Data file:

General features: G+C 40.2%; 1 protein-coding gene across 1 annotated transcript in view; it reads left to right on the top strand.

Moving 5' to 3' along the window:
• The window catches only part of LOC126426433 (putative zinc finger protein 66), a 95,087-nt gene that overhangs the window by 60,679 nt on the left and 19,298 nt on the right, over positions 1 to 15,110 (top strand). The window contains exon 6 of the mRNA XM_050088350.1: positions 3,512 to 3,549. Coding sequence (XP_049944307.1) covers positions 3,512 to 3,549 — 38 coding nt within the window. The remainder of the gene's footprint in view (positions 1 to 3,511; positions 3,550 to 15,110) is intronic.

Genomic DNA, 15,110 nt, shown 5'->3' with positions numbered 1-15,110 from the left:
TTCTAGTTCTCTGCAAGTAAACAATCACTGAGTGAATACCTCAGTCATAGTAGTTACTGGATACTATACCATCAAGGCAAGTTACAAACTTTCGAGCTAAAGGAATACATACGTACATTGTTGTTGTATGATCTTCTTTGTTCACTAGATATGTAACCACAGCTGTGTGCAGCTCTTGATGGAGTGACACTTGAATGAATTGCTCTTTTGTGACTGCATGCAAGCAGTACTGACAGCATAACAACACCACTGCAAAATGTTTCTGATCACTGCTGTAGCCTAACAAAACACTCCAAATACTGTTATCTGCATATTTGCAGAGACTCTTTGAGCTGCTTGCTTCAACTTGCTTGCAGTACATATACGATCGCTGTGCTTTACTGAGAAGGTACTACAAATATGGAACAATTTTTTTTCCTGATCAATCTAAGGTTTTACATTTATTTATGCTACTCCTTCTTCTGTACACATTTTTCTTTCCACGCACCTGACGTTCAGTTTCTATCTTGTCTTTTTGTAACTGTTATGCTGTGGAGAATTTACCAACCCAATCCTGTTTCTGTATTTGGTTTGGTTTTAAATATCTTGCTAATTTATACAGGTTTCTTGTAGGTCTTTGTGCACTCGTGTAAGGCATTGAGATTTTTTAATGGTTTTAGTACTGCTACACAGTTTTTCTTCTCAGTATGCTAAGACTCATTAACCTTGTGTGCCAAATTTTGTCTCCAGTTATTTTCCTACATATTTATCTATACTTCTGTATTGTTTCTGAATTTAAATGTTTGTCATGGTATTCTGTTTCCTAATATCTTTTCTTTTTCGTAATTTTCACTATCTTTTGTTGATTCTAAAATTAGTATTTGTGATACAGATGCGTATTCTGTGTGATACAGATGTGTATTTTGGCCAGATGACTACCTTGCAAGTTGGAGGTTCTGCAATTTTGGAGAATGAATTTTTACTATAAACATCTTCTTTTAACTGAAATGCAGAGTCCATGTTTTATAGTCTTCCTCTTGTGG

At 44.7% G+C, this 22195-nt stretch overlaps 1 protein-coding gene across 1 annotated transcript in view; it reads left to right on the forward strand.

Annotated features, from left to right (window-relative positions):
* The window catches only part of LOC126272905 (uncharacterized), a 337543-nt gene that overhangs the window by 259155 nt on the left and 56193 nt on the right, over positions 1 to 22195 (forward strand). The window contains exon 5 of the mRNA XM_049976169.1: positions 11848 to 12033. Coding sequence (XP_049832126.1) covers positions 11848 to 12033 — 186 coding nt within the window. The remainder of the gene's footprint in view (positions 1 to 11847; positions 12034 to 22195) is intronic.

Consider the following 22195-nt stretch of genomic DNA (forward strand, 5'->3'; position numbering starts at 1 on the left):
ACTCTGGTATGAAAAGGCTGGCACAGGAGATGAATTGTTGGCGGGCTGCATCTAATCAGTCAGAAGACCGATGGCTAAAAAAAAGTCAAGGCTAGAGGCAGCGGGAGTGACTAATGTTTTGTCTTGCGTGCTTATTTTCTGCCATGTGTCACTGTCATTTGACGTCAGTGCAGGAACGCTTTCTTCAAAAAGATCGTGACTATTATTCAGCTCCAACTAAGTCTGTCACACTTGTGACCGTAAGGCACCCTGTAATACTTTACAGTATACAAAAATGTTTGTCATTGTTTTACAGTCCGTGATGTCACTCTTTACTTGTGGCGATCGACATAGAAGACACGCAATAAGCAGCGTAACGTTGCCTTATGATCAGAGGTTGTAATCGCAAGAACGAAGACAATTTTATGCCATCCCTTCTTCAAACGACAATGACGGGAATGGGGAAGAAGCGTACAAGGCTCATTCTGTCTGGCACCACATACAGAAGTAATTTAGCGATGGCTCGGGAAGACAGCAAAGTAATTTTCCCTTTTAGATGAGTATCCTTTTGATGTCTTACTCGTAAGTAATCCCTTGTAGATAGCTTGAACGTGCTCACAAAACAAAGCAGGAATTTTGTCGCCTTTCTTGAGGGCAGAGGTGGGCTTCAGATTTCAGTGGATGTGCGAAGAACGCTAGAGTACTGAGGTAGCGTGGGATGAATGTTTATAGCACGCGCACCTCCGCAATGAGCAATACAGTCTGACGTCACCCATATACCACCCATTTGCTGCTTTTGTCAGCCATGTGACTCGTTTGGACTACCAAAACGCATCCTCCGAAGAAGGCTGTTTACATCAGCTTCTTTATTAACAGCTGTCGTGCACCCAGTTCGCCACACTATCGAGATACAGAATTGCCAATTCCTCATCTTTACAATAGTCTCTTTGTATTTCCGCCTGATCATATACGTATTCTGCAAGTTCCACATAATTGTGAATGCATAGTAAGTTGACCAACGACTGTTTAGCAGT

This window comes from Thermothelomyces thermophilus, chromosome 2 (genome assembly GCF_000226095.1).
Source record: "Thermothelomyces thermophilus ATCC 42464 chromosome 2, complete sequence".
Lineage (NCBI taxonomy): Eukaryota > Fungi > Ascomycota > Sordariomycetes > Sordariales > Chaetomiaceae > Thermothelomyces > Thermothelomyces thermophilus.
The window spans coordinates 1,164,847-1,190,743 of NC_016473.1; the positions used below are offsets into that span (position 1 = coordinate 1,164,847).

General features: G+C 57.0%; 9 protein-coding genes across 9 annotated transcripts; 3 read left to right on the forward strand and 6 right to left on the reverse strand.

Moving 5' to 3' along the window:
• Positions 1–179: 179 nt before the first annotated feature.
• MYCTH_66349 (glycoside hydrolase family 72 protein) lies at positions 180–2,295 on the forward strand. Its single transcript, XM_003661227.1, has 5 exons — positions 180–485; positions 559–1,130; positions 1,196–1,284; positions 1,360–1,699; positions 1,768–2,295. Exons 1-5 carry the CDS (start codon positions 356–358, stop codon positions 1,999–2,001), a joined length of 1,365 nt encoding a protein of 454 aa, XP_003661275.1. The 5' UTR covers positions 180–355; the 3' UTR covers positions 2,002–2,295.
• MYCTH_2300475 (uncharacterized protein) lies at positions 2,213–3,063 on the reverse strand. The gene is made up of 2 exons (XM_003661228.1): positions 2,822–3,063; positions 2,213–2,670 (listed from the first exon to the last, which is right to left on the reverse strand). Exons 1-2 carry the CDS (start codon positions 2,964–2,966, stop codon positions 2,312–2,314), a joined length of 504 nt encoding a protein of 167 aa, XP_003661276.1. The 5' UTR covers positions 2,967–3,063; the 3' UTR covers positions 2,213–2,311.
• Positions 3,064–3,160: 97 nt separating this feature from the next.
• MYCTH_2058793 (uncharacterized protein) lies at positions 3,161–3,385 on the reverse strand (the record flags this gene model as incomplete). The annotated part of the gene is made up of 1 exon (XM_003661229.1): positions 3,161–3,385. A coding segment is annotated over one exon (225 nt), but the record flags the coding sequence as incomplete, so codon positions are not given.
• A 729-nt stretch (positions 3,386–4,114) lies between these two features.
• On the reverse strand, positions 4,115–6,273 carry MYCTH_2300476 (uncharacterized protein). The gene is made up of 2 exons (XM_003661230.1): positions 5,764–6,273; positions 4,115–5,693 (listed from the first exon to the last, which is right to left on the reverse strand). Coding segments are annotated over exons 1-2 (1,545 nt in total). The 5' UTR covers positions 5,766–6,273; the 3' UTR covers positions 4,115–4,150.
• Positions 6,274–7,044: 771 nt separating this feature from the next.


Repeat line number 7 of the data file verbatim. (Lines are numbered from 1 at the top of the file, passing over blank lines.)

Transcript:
Annotated features, from left to right (window-relative positions):